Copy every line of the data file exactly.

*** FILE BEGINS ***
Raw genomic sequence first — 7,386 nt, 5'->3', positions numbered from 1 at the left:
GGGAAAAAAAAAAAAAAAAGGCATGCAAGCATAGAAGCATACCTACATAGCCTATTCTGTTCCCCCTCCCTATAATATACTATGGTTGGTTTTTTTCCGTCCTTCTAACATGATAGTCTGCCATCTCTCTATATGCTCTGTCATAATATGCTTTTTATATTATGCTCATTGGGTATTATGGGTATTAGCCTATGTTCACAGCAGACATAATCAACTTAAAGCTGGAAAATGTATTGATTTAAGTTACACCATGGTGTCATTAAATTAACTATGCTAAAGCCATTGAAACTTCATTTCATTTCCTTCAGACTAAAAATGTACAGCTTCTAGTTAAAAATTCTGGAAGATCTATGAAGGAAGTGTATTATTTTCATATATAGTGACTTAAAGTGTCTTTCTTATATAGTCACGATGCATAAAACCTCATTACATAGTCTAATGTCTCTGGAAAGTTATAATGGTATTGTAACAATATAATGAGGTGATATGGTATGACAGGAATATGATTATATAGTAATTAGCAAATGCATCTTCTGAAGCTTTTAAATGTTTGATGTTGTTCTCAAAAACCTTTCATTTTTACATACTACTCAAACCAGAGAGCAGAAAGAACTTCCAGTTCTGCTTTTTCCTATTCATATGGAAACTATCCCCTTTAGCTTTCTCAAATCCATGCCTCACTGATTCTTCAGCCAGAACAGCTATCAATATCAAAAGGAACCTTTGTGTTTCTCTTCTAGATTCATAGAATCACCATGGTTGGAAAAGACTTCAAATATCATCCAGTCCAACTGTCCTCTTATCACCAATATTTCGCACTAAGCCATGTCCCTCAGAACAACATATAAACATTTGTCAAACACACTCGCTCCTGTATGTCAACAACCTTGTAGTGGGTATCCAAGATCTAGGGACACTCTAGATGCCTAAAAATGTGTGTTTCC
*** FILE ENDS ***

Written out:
Raw genomic sequence first — 7,386 nt, 5'->3', positions numbered from 1 at the left:
GGGAAAAAAAAAAAAAAAAGGCATGCAAGCATAGAAGCATACCTACATAGCCTATTCTGTTCCCCCTCCCTATAATATACTATGGTTGGTTTTTTTCCGTCCTTCTAACATGATAGTCTGCCATCTCTCTATATGCTCTGTCATAATATGCTTTTTATATTATGCTCATTGGGTATTATGGGTATTAGCCTATGTTCACAGCAGACATAATCAACTTAAAGCTGGAAAATGTATTGATTTAAGTTACACCATGGTGTCATTAAATTAACTATGCTAAAGCCATTGAAACTTCATTTCATTTCCTTCAGACTAAAAATGTACAGCTTCTAGTTAAAAATTCTGGAAGATCTATGAAGGAAGTGTATTATTTTCATATATAGTGACTTAAAGTGTCTTTCTTATATAGTCACGATGCATAAAACCTCATTACATAGTCTAATGTCTCTGGAAAGTTATAATGGTATTGTAACAATATAATGAGGTGATATGGTATGACAGGAATATGATTATATAGTAATTAGCAAATGCATCTTCTGAAGCTTTTAAATGTTTGATGTTGTTCTCAAAAACCTTTCATTTTTACATACTACTCAAACCAGAGAGCAGAAAGAACTTCCAGTTCTGCTTTTTCCTATTCATATGGAAACTATCCCCTTTAGCTTTCTCAAATCCATGCCTCACTGATTCTTCAGCCAGAACAGCTATCAATATCAAAAGGAACCTTTGTGTTTCTCTTCTAGATTCATAGAATCACCATGGTTGGAAAAGACTTCAAATATCATCCAGTCCAACTGTCCTCTTATCACCAATATTTCGCACTAAGCCATGTCCCTCAGAACAACATATAAACATTTGTCAAACACACTCGCTCCTGTATGTCAACAACCTTGTAGTGGGTATCCAAGATCTAGGGACACTCTAGATGCCTAAAAATGTGTGTTTCC